Those--but especially the first dance you posted--are the most haunting Morris dances I have ever seen. As if crow men and women had flown to earth to usher in the holy day. And yes, when they kneel and strike the ground with their sticks, expected the earth to grin open and faerie to be laid out before them in all its terror and splendor.

Well done.

Jane

Agreed. And these videos don't do them justice.

Great post Terri. What a joyous bunch! Best Morris dancers I've ever seen. Love the costumes (crow like), music and ofcourse the dancing and stick clapping! Would've liked to have been there on that misty morning. Thankyou ox

http://www.rattlejagmorris.org.uk/history-of-morris-dancing

An amazing dance with a rich and controversial history. I defy anyone to consider it twee if they have ever looked properly at the clogs used for dancing and the quantity of animal innards worn by the fool.

The very fact the dance allows us to follow misrule is so important; they subvert the social conventions and the fool holds up a mirror to show us how foolish we can be.

I have to say I have long thought my fear of clowns goes back to being chased by a Morris dance fool who had a pigs bladder on the end of a stick; I was only 5!

Thank you for the link, Charlotte. And you're absolutely right about Morris!

Any dance that arises from the borderlands and has goth/punk/pagan leanings is bound to spell magic.

The Sardinian version of our Morris tradition displays its ancient pagan, animistic credentials even more clearly. Here follows a link to a video about it - although for those who don't understand the commentary, you may want to just scroll through sections to see the 'ox-men' in their revels. The video doesn't do it justice. In reality these young men dance and create havoc, dressed in their skins and bells and wooden masks all through the night, stopping in at every bar to drink and in the night's depths, by the bonfire, they whirl in an hypnotic, ecstatic dance which induces a kind of trance. And those bells are LOUD. And thus they continue until dawn. I've experienced this and no video can really do justice to the raw, pagan energy that these figures emanate. Any way, here's the link: http://youtu.be/8HDPopRGGS8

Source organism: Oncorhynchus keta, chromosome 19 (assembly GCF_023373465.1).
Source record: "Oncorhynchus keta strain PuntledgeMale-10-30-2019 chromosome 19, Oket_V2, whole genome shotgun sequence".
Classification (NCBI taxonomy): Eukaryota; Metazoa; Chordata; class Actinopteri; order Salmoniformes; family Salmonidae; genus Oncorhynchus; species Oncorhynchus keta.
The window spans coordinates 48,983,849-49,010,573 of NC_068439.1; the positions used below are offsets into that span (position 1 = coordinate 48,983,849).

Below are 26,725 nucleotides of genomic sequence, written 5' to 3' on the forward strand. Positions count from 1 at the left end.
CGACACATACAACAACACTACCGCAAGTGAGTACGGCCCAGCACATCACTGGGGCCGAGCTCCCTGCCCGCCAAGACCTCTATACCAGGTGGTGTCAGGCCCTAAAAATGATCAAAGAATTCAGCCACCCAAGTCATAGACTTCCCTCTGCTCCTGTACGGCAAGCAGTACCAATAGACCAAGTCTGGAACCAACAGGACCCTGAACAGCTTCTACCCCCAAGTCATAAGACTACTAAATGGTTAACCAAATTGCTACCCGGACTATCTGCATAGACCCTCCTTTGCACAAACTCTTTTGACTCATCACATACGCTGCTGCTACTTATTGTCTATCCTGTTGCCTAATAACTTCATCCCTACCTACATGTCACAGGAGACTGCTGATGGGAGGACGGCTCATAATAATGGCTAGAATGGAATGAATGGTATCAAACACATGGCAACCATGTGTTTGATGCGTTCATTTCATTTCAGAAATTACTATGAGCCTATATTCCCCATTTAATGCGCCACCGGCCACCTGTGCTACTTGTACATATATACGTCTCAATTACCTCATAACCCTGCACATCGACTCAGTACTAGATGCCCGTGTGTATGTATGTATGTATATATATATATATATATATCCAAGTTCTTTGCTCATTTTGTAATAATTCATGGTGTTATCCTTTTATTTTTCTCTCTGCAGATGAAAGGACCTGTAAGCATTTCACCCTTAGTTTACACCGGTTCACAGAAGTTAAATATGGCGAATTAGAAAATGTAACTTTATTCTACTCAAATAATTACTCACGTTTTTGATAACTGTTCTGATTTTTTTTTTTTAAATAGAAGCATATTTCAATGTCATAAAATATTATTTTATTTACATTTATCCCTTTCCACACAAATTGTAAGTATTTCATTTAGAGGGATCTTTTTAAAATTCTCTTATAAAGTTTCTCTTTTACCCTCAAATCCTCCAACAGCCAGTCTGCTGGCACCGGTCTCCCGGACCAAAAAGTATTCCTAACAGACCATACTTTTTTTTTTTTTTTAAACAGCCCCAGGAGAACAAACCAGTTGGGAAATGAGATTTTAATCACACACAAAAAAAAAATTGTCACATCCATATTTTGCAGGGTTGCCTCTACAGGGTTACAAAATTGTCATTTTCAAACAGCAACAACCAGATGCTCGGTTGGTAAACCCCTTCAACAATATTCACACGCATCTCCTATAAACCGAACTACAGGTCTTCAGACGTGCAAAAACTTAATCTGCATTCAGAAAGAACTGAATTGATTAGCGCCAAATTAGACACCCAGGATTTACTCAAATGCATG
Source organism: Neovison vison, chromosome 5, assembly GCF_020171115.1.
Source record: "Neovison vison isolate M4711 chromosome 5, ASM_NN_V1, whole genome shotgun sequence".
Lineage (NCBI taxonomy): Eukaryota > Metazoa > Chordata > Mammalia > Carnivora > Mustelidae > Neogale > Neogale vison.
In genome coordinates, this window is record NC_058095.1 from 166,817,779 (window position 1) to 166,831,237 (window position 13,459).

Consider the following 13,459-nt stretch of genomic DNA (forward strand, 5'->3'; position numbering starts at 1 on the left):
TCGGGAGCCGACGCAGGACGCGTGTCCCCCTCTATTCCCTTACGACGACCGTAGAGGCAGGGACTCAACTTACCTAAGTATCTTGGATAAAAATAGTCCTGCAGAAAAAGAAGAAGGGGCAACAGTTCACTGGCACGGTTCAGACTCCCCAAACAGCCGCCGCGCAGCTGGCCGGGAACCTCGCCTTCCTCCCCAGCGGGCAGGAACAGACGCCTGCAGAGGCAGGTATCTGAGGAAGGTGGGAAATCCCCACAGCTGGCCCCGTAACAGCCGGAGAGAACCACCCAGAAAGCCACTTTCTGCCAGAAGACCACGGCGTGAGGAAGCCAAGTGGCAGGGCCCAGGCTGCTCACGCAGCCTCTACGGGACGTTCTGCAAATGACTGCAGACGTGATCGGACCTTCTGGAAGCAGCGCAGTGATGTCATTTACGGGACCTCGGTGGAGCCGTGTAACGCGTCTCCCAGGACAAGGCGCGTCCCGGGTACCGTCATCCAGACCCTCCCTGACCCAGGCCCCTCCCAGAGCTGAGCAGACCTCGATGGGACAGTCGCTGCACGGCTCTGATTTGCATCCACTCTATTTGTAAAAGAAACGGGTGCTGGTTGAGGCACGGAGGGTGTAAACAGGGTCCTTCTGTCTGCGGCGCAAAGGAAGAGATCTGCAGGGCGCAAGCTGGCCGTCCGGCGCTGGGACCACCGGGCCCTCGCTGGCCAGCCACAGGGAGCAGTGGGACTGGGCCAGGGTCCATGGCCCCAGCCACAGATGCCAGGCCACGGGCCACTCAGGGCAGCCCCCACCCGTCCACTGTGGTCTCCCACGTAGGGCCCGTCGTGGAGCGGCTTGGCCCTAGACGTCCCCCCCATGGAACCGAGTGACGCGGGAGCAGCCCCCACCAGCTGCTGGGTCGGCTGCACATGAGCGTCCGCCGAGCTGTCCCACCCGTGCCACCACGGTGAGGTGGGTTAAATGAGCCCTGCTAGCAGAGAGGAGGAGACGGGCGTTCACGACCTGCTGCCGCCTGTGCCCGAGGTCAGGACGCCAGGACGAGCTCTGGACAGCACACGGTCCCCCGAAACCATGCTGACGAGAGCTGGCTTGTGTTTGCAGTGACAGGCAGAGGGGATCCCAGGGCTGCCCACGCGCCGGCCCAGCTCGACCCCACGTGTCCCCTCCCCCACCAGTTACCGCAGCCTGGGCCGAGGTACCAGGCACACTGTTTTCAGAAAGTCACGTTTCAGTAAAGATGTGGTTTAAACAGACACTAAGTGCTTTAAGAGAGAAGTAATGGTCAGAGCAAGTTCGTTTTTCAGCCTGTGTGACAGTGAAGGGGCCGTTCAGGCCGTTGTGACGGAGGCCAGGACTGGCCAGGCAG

Incidentally, Terri, there is no one so cool as the person who doesn't mind being uncool. :)

Love,
A.

Those Border Morris dancers look just great - would love to see them. Just to add a little more to the Morris discussion I couldn't resist posting this trailer to one of my favourite films 'Morris: A Life with Bells On.' Hope you enjoy.

http://www.morrismovie.com/morrismovie_media.asp?v=1

Lavondyss, Robert Holdstock.

'Shadow of the Wood' (ii) to the end.

No 'twee' Morris men there!

:)

This must be what Terry Pratchett calls "the other Morris dance" (sorry, Discworld is where I originally heard about the concept). Great music!

Definitely!

Reminds me of Wild Hunt, the Morris troupe of beloved memory from California. (They were the punk subset of Heart of the Oak, which was slightly more trad.) Wild Hunt set out to do Morris as it would be done in Bordertown: Doc Martyns, torn denim, piercings, tattoos, stomping and leaping. The most athletic Morris I ever saw.

How great is this? Morris dance deeper and deeper! Love the extra links commentors sent...and love you Terri for celebrating the wild pagan soul at the heart of it all ;->

wow.
Does that ever stir the soul and get the ancient-longing blood thrumming!